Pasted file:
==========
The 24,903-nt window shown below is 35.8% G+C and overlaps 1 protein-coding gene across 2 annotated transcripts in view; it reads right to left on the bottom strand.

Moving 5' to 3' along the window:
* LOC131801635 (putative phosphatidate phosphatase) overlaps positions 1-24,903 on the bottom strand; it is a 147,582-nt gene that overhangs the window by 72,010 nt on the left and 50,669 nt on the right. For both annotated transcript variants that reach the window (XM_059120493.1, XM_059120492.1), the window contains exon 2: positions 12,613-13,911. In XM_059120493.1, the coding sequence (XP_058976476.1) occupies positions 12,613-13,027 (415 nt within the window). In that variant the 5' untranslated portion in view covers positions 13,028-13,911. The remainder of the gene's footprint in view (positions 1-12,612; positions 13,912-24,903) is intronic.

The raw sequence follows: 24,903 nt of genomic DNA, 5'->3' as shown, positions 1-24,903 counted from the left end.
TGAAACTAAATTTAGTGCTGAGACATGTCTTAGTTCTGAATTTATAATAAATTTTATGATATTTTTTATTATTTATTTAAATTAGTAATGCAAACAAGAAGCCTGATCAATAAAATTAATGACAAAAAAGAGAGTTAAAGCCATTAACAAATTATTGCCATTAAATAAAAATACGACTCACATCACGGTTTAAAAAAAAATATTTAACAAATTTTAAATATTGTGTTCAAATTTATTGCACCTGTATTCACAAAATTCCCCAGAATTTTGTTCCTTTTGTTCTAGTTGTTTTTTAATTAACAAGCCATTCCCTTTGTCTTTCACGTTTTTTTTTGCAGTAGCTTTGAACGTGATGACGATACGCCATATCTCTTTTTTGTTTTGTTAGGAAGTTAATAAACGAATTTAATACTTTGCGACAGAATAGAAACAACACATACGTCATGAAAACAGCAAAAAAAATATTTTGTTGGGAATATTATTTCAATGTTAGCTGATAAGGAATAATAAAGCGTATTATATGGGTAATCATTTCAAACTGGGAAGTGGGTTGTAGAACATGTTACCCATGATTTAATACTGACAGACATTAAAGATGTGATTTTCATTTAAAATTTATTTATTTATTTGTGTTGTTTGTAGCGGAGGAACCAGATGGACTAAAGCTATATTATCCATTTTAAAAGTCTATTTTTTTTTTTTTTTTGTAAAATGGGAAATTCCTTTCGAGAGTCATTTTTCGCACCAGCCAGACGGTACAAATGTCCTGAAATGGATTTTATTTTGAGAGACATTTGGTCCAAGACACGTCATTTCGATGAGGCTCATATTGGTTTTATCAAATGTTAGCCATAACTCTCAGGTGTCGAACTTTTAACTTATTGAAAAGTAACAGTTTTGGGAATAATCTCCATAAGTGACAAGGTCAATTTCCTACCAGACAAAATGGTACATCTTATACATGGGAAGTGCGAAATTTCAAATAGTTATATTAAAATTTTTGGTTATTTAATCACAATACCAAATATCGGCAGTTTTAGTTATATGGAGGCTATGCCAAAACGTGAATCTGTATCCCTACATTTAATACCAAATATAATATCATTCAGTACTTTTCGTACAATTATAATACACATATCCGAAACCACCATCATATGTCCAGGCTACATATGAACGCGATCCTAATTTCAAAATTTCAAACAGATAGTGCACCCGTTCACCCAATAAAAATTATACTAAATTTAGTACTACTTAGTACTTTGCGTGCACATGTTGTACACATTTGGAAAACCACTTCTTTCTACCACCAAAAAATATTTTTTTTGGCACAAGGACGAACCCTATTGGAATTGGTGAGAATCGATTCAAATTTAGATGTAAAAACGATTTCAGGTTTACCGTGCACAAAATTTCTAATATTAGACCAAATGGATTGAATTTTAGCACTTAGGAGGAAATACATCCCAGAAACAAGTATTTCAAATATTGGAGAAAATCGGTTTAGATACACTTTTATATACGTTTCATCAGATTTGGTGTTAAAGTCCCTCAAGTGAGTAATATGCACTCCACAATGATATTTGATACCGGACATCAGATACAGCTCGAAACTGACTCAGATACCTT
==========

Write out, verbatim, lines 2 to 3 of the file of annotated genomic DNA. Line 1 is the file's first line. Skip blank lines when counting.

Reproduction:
Moving 5' to 3' along the window:
* LOC131801635 (putative phosphatidate phosphatase) overlaps positions 1-24,903 on the bottom strand; it is a 147,582-nt gene that overhangs the window by 72,010 nt on the left and 50,669 nt on the right. For both annotated transcript variants that reach the window (XM_059120493.1, XM_059120492.1), the window contains exon 2: positions 12,613-13,911. In XM_059120493.1, the coding sequence (XP_058976476.1) occupies positions 12,613-13,027 (415 nt within the window). In that variant the 5' untranslated portion in view covers positions 13,028-13,911. The remainder of the gene's footprint in view (positions 1-12,612; positions 13,912-24,903) is intronic.